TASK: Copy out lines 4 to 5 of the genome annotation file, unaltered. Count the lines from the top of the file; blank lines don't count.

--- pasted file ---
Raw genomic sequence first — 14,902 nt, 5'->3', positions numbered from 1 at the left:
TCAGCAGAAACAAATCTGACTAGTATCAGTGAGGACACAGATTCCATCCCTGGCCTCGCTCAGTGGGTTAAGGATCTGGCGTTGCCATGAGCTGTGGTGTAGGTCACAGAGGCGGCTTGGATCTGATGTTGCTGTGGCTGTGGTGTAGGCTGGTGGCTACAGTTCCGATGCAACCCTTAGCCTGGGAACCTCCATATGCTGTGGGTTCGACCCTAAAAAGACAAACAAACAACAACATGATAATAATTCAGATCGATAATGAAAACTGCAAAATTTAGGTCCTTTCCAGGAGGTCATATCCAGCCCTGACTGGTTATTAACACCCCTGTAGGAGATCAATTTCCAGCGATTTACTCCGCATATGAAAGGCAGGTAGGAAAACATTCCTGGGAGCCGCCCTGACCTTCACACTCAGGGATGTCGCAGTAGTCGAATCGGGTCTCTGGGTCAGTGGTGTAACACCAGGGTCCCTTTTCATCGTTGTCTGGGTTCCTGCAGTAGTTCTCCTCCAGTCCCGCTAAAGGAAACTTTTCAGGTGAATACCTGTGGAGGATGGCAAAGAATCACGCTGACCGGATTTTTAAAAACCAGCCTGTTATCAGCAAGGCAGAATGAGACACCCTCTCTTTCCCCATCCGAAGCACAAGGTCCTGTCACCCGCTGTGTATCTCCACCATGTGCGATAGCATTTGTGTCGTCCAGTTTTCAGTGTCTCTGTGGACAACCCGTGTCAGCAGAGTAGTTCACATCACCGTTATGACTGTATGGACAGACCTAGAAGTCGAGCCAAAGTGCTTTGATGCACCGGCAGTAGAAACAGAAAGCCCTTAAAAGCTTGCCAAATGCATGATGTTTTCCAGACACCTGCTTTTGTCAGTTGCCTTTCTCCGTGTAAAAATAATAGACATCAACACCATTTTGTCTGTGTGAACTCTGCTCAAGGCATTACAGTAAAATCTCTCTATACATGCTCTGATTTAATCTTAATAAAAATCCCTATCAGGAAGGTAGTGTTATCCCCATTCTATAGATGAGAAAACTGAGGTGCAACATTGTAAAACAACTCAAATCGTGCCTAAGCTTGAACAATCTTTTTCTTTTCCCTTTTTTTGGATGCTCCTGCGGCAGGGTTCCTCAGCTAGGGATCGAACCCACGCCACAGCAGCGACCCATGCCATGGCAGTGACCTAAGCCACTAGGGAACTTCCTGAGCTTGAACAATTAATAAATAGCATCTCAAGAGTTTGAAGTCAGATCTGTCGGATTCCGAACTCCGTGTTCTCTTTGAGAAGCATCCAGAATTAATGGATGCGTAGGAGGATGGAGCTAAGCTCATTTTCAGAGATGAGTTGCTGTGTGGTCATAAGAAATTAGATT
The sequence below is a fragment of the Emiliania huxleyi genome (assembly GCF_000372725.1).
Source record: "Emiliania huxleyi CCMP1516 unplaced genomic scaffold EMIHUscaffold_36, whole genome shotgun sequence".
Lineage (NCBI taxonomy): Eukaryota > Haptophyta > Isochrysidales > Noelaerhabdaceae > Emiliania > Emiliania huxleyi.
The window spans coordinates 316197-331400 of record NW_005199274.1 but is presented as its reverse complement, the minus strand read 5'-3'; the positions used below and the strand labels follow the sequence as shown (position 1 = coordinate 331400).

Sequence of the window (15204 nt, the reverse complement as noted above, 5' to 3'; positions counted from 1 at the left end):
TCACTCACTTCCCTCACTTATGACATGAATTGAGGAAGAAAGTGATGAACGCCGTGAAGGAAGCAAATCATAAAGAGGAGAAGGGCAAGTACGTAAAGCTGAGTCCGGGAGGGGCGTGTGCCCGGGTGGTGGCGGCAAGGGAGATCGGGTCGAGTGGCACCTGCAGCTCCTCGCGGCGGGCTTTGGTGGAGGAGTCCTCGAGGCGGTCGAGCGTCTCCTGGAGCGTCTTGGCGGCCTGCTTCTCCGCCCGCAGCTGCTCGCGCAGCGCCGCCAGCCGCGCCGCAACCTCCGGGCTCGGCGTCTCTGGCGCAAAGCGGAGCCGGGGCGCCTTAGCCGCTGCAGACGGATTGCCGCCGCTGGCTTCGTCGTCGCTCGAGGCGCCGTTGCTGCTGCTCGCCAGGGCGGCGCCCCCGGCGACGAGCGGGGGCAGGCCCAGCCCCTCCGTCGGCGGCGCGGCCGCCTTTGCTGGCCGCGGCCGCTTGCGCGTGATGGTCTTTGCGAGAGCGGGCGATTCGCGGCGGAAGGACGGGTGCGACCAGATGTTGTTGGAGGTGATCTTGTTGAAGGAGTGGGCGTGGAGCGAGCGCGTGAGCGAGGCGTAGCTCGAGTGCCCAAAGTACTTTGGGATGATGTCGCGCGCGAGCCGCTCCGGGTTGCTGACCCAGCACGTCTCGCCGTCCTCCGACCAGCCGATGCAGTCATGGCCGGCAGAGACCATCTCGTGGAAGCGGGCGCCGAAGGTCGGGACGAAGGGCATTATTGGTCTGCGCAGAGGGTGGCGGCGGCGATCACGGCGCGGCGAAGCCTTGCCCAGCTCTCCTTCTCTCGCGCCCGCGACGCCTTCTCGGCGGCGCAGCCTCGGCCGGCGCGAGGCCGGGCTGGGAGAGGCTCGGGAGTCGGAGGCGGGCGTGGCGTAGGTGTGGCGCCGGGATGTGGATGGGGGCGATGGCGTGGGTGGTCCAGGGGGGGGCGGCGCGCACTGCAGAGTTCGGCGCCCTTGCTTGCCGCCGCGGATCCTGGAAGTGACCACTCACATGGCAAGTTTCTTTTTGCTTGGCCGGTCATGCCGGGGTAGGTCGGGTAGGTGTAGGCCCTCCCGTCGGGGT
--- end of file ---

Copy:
Source record: "Emiliania huxleyi CCMP1516 unplaced genomic scaffold EMIHUscaffold_36, whole genome shotgun sequence".
Lineage (NCBI taxonomy): Eukaryota > Haptophyta > Isochrysidales > Noelaerhabdaceae > Emiliania > Emiliania huxleyi.